Michael Sandel is a celebrity in the world of philosophy and education. He’s a Harvard University philosophy professor who’s world renown for his Justice lectures. He wrote a book to accompany the course and recently he published a book about the moral limits of markets.
The strapline to Sandel’s popular Justice lecture is “What is the right thing to do?” This is the question that’s constantly at the hub of Sandel’s lecture. Student’s are asked to decide what’s the right thing to do about a number of moral dilemmas that individuals and societies face. It’s challenging and intellectually stimulating as students grapple with tough moral problems and are forced to think through issues and ask deep questions about what they believe is the right thing to do.
If there is anything I’ve learned over the years it’s that tough, deliberative thinking is not what most people like to do. It’s work. You have to dig deep and be able to tolerate hovering in uncertainity. There are many tough questions. But not so many easy answers–if there are any answers at all. I realize some of us don’t have time or just don’t want to think about the big questions. It’s easier to just remain disengaged and avoid such tough questions. We risk actually be changed by what we learn. For some people that’s really what keeps them from engaging with ideas honestly and openly. Change isn’t what many of us want to accept. At the heart of philosophy is the willingness to challenge assumptions, especially long held ones. Philosophy requires us to use our own reason. It requires us to stand alone in the lights of our intellectual, emotional, and moral conscience.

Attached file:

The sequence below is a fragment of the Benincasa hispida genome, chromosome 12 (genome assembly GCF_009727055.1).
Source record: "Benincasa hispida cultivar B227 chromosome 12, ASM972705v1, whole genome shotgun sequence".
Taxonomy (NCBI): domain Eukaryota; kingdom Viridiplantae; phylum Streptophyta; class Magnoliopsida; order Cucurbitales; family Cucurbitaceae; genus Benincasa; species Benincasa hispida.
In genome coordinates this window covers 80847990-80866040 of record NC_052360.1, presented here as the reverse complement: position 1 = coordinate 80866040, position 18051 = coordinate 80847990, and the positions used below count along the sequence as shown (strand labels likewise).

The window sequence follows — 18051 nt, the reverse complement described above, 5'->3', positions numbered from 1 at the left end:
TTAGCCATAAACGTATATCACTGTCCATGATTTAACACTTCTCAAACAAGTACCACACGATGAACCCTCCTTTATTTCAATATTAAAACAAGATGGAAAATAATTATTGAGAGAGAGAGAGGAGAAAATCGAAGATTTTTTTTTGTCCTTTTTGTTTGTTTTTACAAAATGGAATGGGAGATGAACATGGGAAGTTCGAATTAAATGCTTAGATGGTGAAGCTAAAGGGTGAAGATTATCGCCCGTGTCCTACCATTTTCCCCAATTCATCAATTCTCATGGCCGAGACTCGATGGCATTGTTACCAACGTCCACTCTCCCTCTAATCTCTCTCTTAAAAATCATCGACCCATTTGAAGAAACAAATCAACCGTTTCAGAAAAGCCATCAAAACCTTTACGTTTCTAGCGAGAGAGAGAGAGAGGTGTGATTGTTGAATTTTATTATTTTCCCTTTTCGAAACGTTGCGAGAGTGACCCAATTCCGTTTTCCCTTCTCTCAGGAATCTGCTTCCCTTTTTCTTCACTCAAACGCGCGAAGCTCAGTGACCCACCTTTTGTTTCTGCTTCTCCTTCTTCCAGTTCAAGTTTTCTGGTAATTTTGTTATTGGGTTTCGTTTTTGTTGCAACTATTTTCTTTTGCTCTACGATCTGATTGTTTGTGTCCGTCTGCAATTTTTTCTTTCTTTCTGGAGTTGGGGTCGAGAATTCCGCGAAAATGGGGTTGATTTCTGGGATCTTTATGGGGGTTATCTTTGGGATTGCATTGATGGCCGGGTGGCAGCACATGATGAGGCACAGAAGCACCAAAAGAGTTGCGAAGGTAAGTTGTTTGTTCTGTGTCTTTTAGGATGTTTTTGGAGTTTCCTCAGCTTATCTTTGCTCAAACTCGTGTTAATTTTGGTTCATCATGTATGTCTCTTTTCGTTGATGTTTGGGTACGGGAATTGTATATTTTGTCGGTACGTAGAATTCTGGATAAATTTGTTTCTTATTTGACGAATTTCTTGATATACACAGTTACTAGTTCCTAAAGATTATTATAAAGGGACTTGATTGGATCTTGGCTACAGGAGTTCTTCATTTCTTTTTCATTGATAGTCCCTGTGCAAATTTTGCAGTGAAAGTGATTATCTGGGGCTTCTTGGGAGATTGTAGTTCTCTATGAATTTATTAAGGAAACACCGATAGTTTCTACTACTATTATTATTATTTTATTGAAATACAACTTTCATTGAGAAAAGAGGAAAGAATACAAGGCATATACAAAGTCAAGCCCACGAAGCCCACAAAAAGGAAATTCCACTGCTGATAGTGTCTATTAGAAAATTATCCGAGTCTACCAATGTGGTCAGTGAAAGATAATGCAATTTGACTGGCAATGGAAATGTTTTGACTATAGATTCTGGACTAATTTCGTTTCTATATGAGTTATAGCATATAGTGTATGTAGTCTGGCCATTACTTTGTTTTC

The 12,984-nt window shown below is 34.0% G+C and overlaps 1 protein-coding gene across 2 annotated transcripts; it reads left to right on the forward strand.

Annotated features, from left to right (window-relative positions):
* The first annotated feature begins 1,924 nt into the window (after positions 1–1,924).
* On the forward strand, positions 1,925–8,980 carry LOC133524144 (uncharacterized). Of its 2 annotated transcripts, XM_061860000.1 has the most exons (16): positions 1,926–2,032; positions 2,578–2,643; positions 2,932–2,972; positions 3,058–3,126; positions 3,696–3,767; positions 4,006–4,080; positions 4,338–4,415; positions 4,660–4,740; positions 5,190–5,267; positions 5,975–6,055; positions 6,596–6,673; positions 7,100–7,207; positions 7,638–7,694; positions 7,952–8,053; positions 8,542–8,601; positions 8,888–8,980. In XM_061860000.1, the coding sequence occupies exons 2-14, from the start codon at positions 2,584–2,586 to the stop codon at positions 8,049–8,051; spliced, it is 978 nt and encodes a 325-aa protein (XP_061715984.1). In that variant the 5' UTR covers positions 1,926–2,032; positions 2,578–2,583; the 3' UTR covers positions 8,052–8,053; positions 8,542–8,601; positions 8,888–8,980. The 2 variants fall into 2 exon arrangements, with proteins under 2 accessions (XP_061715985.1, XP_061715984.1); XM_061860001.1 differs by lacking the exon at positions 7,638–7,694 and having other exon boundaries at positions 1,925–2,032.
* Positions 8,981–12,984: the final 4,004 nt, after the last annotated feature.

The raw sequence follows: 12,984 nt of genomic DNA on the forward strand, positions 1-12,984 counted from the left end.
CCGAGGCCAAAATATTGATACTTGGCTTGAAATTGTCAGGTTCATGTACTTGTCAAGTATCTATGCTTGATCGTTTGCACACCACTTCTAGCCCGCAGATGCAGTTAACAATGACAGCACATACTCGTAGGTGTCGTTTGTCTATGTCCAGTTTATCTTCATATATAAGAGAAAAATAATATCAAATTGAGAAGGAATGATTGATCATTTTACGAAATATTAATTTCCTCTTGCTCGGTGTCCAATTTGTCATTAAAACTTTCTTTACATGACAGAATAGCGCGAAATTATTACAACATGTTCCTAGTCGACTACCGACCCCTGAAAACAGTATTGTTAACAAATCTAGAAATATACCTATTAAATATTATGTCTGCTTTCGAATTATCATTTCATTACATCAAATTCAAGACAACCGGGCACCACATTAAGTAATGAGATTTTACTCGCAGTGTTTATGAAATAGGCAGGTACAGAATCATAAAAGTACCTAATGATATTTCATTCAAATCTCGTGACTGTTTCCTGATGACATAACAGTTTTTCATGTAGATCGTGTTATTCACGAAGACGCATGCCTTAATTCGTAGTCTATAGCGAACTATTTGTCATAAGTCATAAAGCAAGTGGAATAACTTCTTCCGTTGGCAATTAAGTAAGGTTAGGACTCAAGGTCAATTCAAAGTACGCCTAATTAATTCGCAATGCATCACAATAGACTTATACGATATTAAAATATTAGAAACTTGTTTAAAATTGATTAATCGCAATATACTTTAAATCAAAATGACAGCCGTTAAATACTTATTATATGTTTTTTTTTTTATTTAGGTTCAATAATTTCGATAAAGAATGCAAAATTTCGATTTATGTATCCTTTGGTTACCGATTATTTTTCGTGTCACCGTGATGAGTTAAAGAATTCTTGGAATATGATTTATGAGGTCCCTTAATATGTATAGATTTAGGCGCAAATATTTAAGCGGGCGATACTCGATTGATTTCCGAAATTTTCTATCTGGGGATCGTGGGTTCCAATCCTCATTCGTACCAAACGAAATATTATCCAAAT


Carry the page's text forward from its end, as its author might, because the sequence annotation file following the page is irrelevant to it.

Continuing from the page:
Philosophy teaches us that a lot of what we think we know turns out under close scrutiny to be wrong. Or at least highly questionable. We attend lectures like Sandel’s because we want to face those tough questions and be changed by the force of our own understanding.